COVID-19 has made securing safe and nutritious food an issue for low-income older adults across the country, many of whom are in a high risk category due to underlying health issues. Those older adults without internet access or with limited English and technology skills may struggle to access adequate nutrition and navigate the burgeoning online world of food delivery services.
KEIRO SENIOR HEALTHCARE COMMUNITY SERVICES, LOS ANGELES, CA.
L.A.’s historic Little Tokyo is home to hundreds of low-income older adults, many considered high risk for COVID-19.
Local organizations took notice as residents continued to frequent local grocery stores and restaurants even after the shelter-in-place order took effect. ”Many of their meal programs have been altered during this crisis,” said Brandon Masashige Leong, Director of Development and Communications for Keiro, a Southern California organization which provides programs and services for Japanese older adults. “We wanted to help prevent them from having to go out shopping and putting themselves at risk.”
Keiro teamed up with local nonprofits Little Tokyo Service Center and Little Tokyo Community Council to create a new emergency meal delivery program for their community’s most vulnerable seniors.
Several family-owned restaurants in the neighborhood, many hit hard by COVID-19, have been enlisted to prepare the meals on a rotating basis. “The program provides the funding and the restaurants are responsible for preparing the meals,” said Leong. By having the restaurants handle the packaging process, he explained, “it also reduces the need for volunteers and reduces the number of people handling the food.” The menu itself is focused on traditional Japanese meals. “Donburi (rice bowls), noodle dishes,” said Leong. “We felt it was a priority to provide culturally-sensitive meals in order to create the least disruption for these older adults.”
When the food gets home, how do you make sure it’s safe to open and eat? Keiro answers this question with their recently launched online curriculum that teaches older adults timely skills like how to use meal delivery apps, how to sanitize delivery items, and ways to acquire basic necessities. Seniors without Internet access can still listen to the webinars with an “audio only” feature.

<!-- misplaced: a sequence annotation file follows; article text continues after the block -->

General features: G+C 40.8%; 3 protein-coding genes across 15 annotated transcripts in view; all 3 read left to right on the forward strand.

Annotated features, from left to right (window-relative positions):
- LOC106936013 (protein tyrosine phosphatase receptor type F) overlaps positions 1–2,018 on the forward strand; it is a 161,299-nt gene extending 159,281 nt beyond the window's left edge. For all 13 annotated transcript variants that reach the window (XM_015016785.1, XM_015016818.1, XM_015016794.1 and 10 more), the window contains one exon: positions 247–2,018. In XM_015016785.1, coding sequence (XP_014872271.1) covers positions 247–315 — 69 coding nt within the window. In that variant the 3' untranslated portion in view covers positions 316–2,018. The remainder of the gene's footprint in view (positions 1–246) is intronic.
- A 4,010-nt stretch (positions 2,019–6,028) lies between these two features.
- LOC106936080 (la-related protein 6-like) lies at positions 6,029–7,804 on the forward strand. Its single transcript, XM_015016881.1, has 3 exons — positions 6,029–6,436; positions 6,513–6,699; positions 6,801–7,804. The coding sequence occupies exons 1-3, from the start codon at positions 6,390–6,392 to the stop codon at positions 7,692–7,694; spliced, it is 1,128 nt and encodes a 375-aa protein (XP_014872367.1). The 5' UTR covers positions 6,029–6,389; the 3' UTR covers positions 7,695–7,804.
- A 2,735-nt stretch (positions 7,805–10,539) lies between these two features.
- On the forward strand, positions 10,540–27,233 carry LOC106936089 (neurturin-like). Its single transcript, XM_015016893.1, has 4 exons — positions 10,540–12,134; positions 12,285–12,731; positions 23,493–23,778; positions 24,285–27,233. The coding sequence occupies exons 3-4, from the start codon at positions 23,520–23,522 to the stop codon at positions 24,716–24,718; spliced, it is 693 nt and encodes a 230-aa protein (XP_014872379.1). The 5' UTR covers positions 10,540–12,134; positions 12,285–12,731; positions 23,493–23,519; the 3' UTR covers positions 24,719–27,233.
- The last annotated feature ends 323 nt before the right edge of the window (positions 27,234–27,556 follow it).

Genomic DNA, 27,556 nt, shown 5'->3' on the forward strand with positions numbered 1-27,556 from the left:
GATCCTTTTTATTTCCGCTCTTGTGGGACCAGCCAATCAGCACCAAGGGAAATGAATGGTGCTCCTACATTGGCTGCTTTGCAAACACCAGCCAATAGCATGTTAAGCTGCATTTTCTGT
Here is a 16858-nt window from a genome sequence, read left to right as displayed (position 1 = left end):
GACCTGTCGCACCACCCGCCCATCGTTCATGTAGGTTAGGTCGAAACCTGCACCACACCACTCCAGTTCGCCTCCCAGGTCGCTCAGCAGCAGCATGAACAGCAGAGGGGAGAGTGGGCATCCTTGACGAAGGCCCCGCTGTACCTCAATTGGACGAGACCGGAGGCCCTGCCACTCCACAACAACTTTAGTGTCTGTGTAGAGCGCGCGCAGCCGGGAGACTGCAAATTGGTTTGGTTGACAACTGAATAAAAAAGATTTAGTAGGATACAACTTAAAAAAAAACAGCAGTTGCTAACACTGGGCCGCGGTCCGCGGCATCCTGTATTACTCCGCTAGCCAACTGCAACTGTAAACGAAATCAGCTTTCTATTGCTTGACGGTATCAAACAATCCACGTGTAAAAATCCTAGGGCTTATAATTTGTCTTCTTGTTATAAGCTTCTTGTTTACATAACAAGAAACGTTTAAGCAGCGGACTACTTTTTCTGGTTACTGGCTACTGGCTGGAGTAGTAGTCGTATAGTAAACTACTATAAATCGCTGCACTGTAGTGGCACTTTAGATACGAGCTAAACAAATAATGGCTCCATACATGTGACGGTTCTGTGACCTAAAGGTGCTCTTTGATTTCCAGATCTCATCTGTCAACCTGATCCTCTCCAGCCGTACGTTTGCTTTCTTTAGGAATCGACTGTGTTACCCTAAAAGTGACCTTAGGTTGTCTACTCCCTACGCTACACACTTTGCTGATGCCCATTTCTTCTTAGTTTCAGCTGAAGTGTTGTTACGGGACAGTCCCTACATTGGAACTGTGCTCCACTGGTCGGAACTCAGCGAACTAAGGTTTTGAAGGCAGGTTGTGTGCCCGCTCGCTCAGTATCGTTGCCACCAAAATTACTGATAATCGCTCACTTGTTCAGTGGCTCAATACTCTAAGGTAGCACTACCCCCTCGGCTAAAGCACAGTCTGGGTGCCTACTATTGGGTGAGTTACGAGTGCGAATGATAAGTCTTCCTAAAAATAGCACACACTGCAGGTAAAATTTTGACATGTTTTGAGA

Keiro continues to work with some of the community partners in their network by launching traditional “phone trees” to keep people engaged and encouraging younger individuals to connect with parents, grandparents, and neighbors to help them cope with the situation.
Leong stresses the importance of partnerships and community ties as residents, providers and businesses adapt to the new normal. “Collaboration is key,” he said. “Even working with organizations or businesses that we may not have ever thought to work with before. Everyone is struggling right now, in many ways, but it is also a time to think creatively and truly work with partners to weather this crisis together.”
Through a question and answer session with Darrick Lam, President and CEO, ACC Care Center and ACC Greenhaven Terrace in Sacramento, Calif., we cover how programs like this are instrumental in helping to provide food security to those who need it.
How is COVID-19 impacting ACC’s Meals on Wheels?
Meals on Wheels by ACC has asked all volunteers including those 65 and over to stay home, so that we can adhere to social distancing guidelines and directives from Sacramento County public health officials. At this time, meals are being delivered by both staff from Meals on Wheels as well as ACC Rides, which is ACC’s transportation program.
Can you describe major challenges you’re experiencing, and how staff is working around these challenges?
There are shortages right now and everyone is scrambling. But I think it’s a blessing how the city of Sacramento has stepped up. We recently signed a contract to serve as a fiscal agent for a new program called the City’s Daily Meals Program, in partnership with city of Sacramento and several local restaurants who will cater and deliver the meals. A total of 5,800 meals will be provided for about 725 residents per week at 11 different properties under the Sacramento Housing Redevelopment Agency.
Have food shortages been an issue for anyone within your program as of late?
We are trying our very best to determine needs. We are also working along with other providers. Sacramento Mayor Darrell Steinberg created the Food Access Coordination Workgroup in March of 2020 to help our vulnerable
populations in Sacramento amid the COVID-19 pandemic. Through this effort we’ll be working to solve these issues collectively rather than individually.
What would you propose as a solution moving forward?
I think the approach the City is taking with the Food Access Coordination Workgroup should continue. Hopefully we’ll have stronger leadership at the national level, and the foresight to be more prepared instead of redirecting critical resources to other areas. This is a wakeup call, so everyone at the local, state and national level should be paying attention.